Q: Has the green building trend helped keep construction alive in the Rogue Valley in recent years, or has the bad economy undercut its expansion?A: The bad economy has undercut its expansion. A few years ago, it was all green and now just about 50 percent. From what I have experienced, and the interviews I do, it's all about budget. People don't have as much money and don't have as much money to spend. Everyone wants the best value they can get, and budget is the most important thing right now, not the green building. Three years ago, 100 percent of what I did was green building.
A: The bad economy has undercut its expansion. A few years ago, it was all green and now just about 50 percent. From what I have experienced, and the interviews I do, it's all about budget. People don't have as much money and don't have as much money to spend. Everyone wants the best value they can get, and budget is the most important thing right now, not the green building. Three years ago, 100 percent of what I did was green building.
A: In my experience, it's still the same. It's all about good building methods, good building types, being meticulous about the details and tightness of the house and having everything sealed up. We're so busy doing what we do that I don't get out to other builders and get a chance to talk about their experience. Every builder had a different clientele and network they work with.
A: It takes so long for the public to buy into it and see what's going on to trust it. Take structural, insulated panels, for example. Frank Lloyd Wright was using them, yet people are afraid of that technology. They insulate a house very well, but people are still skeptical of it. You are just starting to see windmills going up around town that are generating electricity for residences. I think ground-source geothermal is one of the best things; it's been around a long time, but people are still slow to catch on. I just did a house where I used it. Geothermal is so efficient, and the monthly billing is so low. The initial cost is high, but monthly bills are so much lower. Solar is the same way.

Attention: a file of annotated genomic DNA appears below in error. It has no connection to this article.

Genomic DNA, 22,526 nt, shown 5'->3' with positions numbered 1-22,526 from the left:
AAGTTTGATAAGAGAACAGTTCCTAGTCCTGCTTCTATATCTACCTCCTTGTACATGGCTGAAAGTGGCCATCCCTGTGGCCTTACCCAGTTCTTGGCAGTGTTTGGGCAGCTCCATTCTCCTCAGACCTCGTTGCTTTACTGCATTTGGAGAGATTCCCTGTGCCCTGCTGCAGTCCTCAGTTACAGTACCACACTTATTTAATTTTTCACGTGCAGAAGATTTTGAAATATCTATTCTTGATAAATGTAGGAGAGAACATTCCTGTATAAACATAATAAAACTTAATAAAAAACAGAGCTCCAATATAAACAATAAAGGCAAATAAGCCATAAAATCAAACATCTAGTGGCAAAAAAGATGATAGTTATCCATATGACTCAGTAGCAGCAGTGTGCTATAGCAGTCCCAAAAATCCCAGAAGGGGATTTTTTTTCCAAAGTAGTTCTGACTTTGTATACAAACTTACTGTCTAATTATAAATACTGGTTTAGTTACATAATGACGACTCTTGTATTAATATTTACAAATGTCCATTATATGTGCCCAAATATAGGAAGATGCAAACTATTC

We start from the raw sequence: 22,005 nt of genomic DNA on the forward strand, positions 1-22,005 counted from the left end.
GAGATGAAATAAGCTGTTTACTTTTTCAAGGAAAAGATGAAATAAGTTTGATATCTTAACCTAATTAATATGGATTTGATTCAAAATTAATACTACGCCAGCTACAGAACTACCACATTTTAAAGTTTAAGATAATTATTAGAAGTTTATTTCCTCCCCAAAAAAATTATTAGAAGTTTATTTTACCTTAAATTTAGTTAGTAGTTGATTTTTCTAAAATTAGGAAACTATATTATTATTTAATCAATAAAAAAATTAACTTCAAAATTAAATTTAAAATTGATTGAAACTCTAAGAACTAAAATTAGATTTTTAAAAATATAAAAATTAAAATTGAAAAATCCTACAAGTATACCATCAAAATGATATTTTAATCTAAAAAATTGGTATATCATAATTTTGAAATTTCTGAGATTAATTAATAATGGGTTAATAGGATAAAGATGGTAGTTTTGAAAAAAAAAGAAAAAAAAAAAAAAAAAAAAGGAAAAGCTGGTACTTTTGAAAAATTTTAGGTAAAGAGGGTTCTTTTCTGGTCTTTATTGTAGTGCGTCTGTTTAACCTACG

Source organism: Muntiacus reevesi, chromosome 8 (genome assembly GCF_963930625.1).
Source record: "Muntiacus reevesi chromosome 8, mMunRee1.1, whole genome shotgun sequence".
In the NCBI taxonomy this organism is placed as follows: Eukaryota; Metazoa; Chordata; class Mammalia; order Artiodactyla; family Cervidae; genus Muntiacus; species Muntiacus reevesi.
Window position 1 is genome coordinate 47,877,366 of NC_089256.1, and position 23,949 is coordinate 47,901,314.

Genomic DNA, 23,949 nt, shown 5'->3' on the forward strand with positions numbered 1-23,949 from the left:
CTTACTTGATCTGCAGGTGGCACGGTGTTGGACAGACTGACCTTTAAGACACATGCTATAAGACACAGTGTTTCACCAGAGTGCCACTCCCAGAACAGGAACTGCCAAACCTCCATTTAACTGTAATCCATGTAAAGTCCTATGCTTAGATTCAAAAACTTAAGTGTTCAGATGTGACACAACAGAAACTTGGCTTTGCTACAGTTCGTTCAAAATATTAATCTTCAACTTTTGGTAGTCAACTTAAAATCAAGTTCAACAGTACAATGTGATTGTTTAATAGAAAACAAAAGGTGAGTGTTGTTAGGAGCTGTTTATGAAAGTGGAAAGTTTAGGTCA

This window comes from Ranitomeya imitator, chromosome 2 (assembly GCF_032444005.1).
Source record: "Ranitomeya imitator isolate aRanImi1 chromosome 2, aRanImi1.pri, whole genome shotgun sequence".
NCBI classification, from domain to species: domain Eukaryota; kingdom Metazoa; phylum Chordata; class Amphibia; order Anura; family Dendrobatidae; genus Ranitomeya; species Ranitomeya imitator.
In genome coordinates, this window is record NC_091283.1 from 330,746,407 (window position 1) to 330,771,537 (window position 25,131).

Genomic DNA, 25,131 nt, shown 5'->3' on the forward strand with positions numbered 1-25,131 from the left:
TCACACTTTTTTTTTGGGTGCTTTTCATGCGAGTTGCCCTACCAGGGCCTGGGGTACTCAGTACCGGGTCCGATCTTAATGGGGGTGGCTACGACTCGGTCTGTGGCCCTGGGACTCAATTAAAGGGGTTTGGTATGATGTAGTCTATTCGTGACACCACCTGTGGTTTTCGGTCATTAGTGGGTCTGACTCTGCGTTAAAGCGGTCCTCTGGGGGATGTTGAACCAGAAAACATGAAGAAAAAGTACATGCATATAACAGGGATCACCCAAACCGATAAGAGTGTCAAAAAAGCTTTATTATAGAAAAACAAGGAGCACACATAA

A: If you are building with structural, insulated panels or insulated, concrete forms, you need different tools. It's mostly different materials with a few different tools, but nothing drastic. Again, it's about attention to detail. When you build green and are dealing with a third-party certifier, attention to detail is everything because you are being inspected.
A: Prior to the economic downturn, people had enough money to where they were willing to spend a little more to get more. Now people are nervous about real-estate markets. Let's face it, who wants to build an expensive house in this market? Who knows if you are going to get your money out of it? That's what I'm hearing from custom-home customers: They don't want to put too much into it, so that they will get their money out. When there is a rising market, people will go a little further in their green technologies.
A: Everybody is different. People are coming back to the standard way of construction and not using new technologies. They are using standard framing like we did 20 years ago; that's where it all begins.
A: In our little circle, windmills are new. I don't actually put them in, but some people are. What we like to do is build insulation and geothermal heating. How tight you insulate is foundational; if I don't do that, everything else is a waste. If it doesn't hold heat or keep weather out, then the other things don't matter. Solar and things like that are icing on the cake.
Reach reporter Greg Stiles at 541-776-4463 or e-mail firstname.lastname@example.org.